However, the process is a bit like trying to sell a new product to people who have never heard of it and may have only marginal interest in it. I feel sometimes like a kid selling wrapping paper (or Girl Scout cookies, or those coupon books….) for an elementary school fundraiser; I know that my potential buyers probably have 35 shiny rolls of last years’ paper still stuffed in their closets, that they think they’ve heard the sales pitch countless times before, but somehow I have to make buying wrapping paper from me seem like the best idea ever. That’s kind of what introducing the hearth is like. Many potential solutions have been brought to the table when it comes to malnutrition. Women are used to occasional culinary demonstrations and to going to the health center to get some free porridge powder if their kids are moderately underweight. So this idea of organizing a program which requires them to come every single day and asks women to actively participate in the recuperation of their own children can be a bit of a hard sell, both for the women themselves and for the health workers who strongly doubt the motivation of women to participate.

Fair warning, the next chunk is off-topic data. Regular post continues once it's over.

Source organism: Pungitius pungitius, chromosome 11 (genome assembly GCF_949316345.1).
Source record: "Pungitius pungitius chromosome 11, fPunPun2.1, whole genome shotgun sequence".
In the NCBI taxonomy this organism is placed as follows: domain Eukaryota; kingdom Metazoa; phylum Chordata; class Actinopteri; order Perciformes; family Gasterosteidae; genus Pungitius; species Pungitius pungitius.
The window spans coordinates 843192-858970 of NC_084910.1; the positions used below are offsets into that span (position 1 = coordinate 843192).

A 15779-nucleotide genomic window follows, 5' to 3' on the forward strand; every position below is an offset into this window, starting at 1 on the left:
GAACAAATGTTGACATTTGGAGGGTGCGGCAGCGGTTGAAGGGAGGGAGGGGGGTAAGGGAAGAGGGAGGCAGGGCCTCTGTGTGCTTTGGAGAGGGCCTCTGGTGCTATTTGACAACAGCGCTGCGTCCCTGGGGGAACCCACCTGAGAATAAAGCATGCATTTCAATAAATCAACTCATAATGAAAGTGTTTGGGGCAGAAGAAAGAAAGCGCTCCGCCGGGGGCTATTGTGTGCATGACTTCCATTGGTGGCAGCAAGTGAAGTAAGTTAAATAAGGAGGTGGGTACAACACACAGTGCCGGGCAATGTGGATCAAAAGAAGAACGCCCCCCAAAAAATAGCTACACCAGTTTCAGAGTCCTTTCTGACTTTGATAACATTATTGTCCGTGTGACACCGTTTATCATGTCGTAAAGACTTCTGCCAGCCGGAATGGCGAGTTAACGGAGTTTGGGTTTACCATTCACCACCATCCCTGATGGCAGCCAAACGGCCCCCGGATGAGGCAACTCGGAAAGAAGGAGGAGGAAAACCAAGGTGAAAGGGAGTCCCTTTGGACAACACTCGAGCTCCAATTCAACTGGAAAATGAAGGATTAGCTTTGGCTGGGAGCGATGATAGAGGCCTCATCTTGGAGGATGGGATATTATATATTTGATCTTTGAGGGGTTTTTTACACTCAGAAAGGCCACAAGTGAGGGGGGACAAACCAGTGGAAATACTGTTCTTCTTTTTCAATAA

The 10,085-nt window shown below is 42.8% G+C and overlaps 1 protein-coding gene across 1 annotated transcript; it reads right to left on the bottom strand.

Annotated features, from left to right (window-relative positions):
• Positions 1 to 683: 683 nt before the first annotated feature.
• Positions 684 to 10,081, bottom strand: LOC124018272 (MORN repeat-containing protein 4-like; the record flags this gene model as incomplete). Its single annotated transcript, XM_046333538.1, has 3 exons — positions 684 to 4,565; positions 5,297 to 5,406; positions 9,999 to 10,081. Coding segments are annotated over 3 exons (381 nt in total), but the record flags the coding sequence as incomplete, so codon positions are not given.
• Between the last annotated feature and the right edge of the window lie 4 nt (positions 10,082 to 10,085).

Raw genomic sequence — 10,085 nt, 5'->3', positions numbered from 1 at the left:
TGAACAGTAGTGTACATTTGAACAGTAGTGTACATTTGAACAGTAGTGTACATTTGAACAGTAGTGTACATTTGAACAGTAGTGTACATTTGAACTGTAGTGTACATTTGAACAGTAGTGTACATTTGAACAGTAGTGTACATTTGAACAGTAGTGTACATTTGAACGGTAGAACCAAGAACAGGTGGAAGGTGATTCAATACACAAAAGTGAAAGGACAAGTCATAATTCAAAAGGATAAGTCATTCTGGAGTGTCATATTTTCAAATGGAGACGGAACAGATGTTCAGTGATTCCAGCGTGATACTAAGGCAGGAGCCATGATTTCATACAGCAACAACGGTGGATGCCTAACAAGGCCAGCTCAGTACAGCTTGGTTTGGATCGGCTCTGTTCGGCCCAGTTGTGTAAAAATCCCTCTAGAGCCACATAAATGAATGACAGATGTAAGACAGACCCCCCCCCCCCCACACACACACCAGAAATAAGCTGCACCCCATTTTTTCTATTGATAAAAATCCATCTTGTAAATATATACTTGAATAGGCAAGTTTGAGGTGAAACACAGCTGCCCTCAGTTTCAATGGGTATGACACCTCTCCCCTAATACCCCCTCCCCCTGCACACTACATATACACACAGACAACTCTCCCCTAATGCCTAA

That is why, when it comes down to it, my job seems to be as much about community organizing and mobilization as it is about public health. Sure, I am focused on nutritional education, but half of what I do seems to be trying to motivate people to come together, to open parent’s eyes to a new way of looking at the health of their children—to see that it is, in fact, in their hands. This has turned out to be somewhat of a messy process at times. I have had hearth groups where everyone got along, the dynamic was great, and we spent two fulfilling weeks together and I still keep in touch with the mothers. On the other hand, I’ve also had groups that I have had to end after 4 or 5 days because the women simply stopped coming, and there seemed to be no ‘group dynamic’ to speak of. The successes keep me going, of course, but the failures have at times made me question my efforts at being Mother Teresa. I consider myself a very patient person, and I pride myself on getting to know the women on an individual basis, but to put in all the effort and find participation lagging after just a few days can be discouraging to even the most idealistic person.